Articles by Alex Ryder, Couple's counselling

Stop arguing with your partner – in 60 seconds.

Are you constantly arguing with your partner?

  • A simple request turns into a shouting match?
  • You feel like you can’t raise anything without it being blown out of proportion?
  • Are one of both of you always on edge? Do little comments cause you to over-react?
  • Are differences of opinion escalating into shouting matches?
When couples come to me concerned about how often they argue, the first thing I do is reassure them. Arguing in a relationship is healthy. It communicates difference, and difference is what keeps a relationship stimulated and passionate. But if those arguments escalate beyond sharing differences into the realm of name-calling, hostility and personal insult, that’s a concern. Escalation of this nature can be damaging for your relationship. It erodes goodwill, reduces intimacy and leaves partners feeling hurt, unheard, and alone. What’s worse is that the nature of your most recent argument is a pretty good predictor of your next. The good news is… it’s simple to avoid. The first sixty seconds are everything. The number one predictor of how a discussion, complaint or request will end is the tone and style in which it starts. That means that if the first 1-3 minutes are hostile, aggressive or defensive, it’s likely the argument will escalate and end in a similar manner. Equally, if the interaction starts softly, with kindness, and openness, it’s very likely the interaction will end in the same way. Whether there’s tension or love present in the first 60 seconds will determine how it ends.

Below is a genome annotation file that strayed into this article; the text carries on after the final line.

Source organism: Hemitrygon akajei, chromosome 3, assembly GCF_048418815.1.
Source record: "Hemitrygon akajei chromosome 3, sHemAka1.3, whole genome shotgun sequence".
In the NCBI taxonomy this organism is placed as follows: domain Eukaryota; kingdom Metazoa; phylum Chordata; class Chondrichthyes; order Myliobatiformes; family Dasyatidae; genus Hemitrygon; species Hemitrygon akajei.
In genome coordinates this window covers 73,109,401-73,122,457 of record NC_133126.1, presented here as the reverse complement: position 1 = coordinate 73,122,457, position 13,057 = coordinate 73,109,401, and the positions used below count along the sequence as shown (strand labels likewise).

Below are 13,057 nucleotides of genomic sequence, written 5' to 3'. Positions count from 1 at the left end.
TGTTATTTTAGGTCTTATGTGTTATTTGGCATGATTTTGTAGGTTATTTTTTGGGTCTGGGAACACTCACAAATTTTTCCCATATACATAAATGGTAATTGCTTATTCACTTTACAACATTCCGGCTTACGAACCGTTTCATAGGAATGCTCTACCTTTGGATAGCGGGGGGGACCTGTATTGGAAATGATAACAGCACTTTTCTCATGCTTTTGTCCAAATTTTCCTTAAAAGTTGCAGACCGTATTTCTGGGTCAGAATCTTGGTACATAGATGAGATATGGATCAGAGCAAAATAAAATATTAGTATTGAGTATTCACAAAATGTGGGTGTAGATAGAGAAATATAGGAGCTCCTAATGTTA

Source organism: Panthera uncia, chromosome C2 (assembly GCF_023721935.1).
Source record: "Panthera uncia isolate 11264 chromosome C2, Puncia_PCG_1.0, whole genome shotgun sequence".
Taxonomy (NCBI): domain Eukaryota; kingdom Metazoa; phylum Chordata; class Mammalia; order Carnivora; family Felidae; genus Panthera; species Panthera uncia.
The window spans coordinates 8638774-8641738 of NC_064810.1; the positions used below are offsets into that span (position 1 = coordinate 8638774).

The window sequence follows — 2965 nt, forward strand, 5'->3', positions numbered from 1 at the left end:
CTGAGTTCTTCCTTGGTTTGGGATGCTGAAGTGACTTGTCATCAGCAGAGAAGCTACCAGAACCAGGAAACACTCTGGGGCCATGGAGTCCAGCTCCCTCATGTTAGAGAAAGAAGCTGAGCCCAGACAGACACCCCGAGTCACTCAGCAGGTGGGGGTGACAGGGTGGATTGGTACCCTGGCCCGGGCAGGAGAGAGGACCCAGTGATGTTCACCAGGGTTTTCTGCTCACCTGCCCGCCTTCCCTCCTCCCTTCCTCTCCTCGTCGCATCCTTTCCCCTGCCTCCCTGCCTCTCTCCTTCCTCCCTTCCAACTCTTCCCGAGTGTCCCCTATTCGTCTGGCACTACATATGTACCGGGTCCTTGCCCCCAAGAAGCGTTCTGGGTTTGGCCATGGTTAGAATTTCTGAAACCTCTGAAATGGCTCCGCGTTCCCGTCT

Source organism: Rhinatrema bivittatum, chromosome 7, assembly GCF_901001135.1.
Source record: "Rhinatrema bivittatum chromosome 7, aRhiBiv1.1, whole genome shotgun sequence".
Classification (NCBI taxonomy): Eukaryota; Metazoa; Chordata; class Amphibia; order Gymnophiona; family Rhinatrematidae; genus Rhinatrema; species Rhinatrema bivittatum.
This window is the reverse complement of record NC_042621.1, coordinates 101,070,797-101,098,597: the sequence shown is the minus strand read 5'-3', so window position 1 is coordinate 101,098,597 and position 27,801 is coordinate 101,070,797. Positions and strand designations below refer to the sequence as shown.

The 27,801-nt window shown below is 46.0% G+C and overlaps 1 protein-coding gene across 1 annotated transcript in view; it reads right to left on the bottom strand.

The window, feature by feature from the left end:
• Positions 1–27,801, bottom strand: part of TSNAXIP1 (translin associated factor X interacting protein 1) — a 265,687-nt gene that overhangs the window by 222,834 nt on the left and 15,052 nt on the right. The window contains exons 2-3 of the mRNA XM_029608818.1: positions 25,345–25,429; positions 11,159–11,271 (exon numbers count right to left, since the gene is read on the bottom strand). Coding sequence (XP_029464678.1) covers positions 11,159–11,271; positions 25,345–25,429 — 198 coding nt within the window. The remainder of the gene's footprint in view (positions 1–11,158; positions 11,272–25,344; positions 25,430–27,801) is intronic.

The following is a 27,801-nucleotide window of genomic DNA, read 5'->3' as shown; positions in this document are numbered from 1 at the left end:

Here are some tips to help you manage the first 60 seconds.

  1. Remove Blame – It’s fine to disagree with your partner, hold an opposing perspective and even complain. But remove blame and criticism. Finding fault will not find you a happy relationship. Instead of “I can’t believe how lazy you are leaving the washing for me to do again”, try “I’m upset that I had to bring the washing in again today even after we spoke about sharing the load”.
  2. ‘I’ before ‘you’ – Describe what you’re experiencing and what you want.
    1. Start with “I feel ” rather than “You are/aren’t”. You’re also less likely to be critical if you start with “I”. And your partner is more likely to hear your whole sentence, instead of becoming immediately defensive.
    2. Framing your request in the positive also helps avoid criticism. Ask for what you want, not what you don’t want. Instead of “You’re always so uptight, you never relax with me anymore” try “I feel a little distant from you at the moment. I would love it if we could relax together tonight”.